Can anyone identify this maple???

Discussion in 'Plants: Identification' started by interactbiz, Sep 17, 2008.

  1. interactbiz

    interactbiz Active Member

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    this is a pair of maple trees on west 11th a block and a half west of oak street in vancouver. it's a very interesting maple as you can see in these photos.
     

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    Last edited: Sep 17, 2008
  2. Ron B

    Ron B Paragon of Plants 10 Years

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    Variegated sycamore maple.
     
  3. wild-rose-43

    wild-rose-43 Active Member

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    Wow, that's beautiful...anyone know what its zoned for?
     
  4. interactbiz

    interactbiz Active Member

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    We now think this is a sycamore maple named Pseudoplatanus Leopoldii. Vancouver is zone 7-9 on the USDA scale. One source reports the Leopoldii is hardy to zone 5

    Barcham Trees (UK) website says:

    A really eye-catching sycamore cultivar.

    First grown in the 1860s, this sycamore is a medium to large tree with a rounded habit. The leaves begin yellowish pink turning green later and splashed with yellow and pink.

    It tolerates air pollution and thrives in most soils, and is particularly useful for coastal sites where it can make an effective defence against strong winds and salt-laden air.

    Mature height: 15-20m
     
  5. Ron B

    Ron B Paragon of Plants 10 Years

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    There have been multiple variegated introductions of sycamore maple, I would research carefully before settling on a name. More recent maple monographs like Van Gelderens, MAPLES FOR GARDENS (Timber Press) illustrate and describe different kinds.

    Jacobson, NORTH AMERICAN LANDSCAPE TREES (Ten Speed Press) lists one* I spotted in Ladner, BC under the umbrella term f. variegatum.

    *Measuring 70' x 10'2" x 75' in 1994
     
  6. interactbiz

    interactbiz Active Member

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    Thanks Ron B

    You are certainly correct that a number of cultivars exist and the variations can be significant. Probably doesn't matter if its only a matter of leaf appearance. But, if the tree one expects to max out around 15 feet actually wants to grow 75 feet high, that's likely a major problem.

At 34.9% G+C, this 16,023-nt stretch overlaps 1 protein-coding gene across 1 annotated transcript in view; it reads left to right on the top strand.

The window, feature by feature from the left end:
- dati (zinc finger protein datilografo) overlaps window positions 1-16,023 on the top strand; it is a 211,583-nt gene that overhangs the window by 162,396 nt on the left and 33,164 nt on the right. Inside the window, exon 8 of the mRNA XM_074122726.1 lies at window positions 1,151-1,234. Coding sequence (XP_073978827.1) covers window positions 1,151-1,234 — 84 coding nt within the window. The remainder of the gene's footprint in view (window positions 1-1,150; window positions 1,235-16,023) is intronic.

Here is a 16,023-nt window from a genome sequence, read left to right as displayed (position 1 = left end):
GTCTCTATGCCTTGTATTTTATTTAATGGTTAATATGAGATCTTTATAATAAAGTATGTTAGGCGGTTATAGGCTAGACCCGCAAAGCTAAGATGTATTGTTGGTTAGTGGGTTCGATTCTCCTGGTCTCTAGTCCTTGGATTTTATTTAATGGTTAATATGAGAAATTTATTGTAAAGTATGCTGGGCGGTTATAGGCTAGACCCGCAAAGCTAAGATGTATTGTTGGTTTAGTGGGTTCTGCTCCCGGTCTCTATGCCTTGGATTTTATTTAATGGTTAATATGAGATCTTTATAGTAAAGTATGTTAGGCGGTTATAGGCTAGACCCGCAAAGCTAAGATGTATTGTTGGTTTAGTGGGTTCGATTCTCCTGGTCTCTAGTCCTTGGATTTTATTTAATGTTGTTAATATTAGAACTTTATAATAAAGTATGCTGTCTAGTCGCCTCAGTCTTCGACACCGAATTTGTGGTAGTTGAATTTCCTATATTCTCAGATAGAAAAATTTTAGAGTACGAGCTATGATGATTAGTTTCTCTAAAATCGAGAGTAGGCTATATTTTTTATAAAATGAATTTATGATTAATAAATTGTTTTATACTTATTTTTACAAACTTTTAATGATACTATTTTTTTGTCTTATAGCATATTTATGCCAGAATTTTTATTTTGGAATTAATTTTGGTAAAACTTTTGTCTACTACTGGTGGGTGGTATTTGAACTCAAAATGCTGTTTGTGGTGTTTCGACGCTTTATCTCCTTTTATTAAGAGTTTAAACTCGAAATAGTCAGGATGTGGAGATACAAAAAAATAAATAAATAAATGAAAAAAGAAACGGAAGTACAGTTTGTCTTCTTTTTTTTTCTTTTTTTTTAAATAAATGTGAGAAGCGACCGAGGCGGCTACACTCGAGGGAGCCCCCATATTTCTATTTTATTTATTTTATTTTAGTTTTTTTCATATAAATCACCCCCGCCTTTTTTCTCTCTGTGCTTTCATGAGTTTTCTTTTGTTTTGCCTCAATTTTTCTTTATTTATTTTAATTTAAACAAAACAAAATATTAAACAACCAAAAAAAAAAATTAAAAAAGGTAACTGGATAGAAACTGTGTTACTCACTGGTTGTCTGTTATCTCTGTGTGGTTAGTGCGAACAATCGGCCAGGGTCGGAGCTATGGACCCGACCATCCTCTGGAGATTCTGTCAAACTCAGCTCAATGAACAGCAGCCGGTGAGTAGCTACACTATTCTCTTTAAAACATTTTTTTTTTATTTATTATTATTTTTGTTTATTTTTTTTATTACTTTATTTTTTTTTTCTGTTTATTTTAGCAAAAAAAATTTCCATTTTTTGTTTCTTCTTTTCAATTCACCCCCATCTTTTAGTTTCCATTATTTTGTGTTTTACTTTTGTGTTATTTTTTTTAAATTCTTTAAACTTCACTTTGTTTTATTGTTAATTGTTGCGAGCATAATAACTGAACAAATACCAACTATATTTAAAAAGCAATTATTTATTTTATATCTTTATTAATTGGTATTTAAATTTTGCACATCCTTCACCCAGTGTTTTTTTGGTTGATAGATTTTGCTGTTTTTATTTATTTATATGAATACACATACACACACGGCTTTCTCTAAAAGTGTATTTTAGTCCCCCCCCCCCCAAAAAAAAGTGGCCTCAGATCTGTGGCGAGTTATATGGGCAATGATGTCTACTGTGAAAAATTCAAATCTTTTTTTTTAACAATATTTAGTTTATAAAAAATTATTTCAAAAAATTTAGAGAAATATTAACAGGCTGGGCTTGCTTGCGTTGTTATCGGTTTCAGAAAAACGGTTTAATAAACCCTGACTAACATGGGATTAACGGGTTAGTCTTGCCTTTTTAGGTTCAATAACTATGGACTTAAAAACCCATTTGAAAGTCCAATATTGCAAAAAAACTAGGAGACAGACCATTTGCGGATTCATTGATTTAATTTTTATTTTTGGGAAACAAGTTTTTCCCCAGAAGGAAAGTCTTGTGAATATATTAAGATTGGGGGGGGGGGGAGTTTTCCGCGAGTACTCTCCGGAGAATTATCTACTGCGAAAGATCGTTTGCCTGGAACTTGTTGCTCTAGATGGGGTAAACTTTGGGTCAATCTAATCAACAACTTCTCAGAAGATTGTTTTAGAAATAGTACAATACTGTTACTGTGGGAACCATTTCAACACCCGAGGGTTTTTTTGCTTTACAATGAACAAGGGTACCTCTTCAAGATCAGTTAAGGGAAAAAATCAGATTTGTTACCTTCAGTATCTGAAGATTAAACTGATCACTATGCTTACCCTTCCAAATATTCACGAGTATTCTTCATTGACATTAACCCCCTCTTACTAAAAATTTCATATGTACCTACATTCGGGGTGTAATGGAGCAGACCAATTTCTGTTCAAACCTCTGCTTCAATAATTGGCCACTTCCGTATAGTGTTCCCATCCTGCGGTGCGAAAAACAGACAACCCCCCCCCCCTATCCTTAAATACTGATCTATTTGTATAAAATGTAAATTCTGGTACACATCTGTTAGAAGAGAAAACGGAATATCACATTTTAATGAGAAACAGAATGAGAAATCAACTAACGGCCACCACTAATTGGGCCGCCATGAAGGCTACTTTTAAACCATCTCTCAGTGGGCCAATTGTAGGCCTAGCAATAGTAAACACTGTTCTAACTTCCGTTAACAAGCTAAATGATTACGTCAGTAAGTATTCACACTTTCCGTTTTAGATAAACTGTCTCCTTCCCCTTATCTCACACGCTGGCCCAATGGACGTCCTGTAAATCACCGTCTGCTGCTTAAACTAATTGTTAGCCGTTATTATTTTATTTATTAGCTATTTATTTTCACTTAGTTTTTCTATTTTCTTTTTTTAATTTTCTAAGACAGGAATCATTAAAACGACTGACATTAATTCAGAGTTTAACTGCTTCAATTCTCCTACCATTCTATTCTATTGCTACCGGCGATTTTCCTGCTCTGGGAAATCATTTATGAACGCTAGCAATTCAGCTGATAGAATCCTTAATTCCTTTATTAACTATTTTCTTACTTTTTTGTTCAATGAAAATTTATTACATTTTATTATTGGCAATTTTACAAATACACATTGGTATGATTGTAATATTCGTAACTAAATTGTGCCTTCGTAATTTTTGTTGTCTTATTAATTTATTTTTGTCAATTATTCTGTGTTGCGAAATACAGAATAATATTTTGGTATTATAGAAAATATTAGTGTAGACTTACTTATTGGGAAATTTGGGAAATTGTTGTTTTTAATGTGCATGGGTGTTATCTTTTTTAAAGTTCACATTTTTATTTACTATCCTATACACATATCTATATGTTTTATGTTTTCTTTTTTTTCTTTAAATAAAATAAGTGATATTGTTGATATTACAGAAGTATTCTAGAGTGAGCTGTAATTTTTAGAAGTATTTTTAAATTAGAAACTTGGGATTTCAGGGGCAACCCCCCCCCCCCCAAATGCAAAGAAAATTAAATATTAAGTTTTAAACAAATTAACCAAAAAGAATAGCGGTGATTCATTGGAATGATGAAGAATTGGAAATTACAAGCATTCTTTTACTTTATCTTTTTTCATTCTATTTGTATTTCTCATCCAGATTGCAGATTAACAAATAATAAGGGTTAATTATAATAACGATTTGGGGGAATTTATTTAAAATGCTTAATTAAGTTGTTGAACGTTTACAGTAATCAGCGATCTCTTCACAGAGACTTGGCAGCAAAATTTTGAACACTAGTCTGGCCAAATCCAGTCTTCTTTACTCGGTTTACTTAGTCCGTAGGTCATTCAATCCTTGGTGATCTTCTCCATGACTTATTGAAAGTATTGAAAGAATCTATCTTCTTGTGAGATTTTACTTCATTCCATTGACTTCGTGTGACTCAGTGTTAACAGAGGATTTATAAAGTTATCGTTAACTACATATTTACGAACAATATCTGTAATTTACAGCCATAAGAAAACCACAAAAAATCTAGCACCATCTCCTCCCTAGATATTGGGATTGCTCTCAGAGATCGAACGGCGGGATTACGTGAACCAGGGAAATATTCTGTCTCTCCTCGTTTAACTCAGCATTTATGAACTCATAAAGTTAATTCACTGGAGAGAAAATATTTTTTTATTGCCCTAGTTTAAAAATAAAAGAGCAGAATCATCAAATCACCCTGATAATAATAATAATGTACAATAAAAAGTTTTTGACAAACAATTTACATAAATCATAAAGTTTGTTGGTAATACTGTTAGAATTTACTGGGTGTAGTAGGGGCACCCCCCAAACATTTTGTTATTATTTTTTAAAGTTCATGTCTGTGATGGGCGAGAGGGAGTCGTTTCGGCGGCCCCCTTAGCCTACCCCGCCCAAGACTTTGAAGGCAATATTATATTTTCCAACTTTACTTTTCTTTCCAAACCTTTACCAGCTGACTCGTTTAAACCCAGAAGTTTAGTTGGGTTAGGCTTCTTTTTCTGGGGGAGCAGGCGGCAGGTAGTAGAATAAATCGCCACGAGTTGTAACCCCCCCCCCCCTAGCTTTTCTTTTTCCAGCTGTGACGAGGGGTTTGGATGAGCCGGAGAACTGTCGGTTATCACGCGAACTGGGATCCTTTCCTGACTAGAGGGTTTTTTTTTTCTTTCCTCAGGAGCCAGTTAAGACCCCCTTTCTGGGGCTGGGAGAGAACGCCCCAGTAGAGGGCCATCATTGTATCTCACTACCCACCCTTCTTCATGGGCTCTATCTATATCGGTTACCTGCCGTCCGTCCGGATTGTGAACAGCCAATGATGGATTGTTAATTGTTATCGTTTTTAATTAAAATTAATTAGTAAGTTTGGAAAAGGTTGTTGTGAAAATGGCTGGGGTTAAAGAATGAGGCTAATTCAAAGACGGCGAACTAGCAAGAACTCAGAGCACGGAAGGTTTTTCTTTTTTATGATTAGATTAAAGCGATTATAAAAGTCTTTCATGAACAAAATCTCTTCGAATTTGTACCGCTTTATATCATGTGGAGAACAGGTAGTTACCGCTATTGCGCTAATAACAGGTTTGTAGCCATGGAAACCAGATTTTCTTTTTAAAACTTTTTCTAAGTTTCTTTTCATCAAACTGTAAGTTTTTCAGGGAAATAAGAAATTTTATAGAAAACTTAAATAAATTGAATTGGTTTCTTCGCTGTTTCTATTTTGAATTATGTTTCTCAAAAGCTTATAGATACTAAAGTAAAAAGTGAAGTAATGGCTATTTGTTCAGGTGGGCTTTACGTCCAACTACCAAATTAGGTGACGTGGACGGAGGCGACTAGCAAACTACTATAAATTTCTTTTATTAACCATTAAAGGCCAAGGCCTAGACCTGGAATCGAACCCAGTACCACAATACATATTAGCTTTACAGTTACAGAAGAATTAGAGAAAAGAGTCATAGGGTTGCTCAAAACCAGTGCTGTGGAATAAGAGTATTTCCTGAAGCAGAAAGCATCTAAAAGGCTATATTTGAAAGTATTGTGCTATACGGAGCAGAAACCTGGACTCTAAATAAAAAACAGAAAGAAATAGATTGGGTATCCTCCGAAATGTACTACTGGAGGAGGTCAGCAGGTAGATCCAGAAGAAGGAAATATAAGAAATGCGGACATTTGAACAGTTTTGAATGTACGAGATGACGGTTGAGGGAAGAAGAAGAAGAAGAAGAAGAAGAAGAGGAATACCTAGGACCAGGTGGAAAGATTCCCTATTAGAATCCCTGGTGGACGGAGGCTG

Variation even within cultivars is troublesome. We planted our Acer Pseudoplatanus Brilliantissimum about a decade ago after reading about it in a book by Steve Whysall, Vancouver Sun garden writer. It has been an excellent choice but I'm now worried that it will grow too large for its planting spot.
     
  7. Ron B

    Ron B Paragon of Plants 10 Years

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    Apparently more vigorous 'Prinz Handjery' has been sold in its place. Yours doesn't have purplish leaf undersides, does it?
     
  8. interactbiz

    interactbiz Active Member

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    I note that Mendocino Maples Nursery suggests the Prinz H will be about 15' after 12 years and that Brilliantissimum will grow to 8'. Size of mine does indicate P-H but I don't recall seeing any purple leaf coloration. It doesn't get much sunlight and even the pink turned green quickly this year. Lack of purple may result from low sunlight. I attach photos of new leaves. Quite pretty.

    Regardless, the tree may have to stay an acer pseudoplatanus brilliantissimum because I've learned to spell that name and am not sure I can handle a different one.
     

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    Last edited: Oct 5, 2008
  9. wild-rose-43

    wild-rose-43 Active Member

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    I'm zone 5...wonder where I might find one...

    Size isn't really an issue for me, we have 12 acres to plant it on and if I could get one to grow to 75' it might just be visible among the enormous pines, firs and tamaracks we have on our place!!
     
  10. Ron B

    Ron B Paragon of Plants 10 Years

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    'Prinz Handjery' is the one with purplish undersides. If yours doesn't have them it's not that one.
     
  11. interactbiz

    interactbiz Active Member

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    I have spotted another maple similar to the maple in the original post that is located on glenmore drive in the British properties of west Vancouver. there is also one of these trees on the south east corner of broadway and renfrew.
     
    Last edited: Sep 26, 2008

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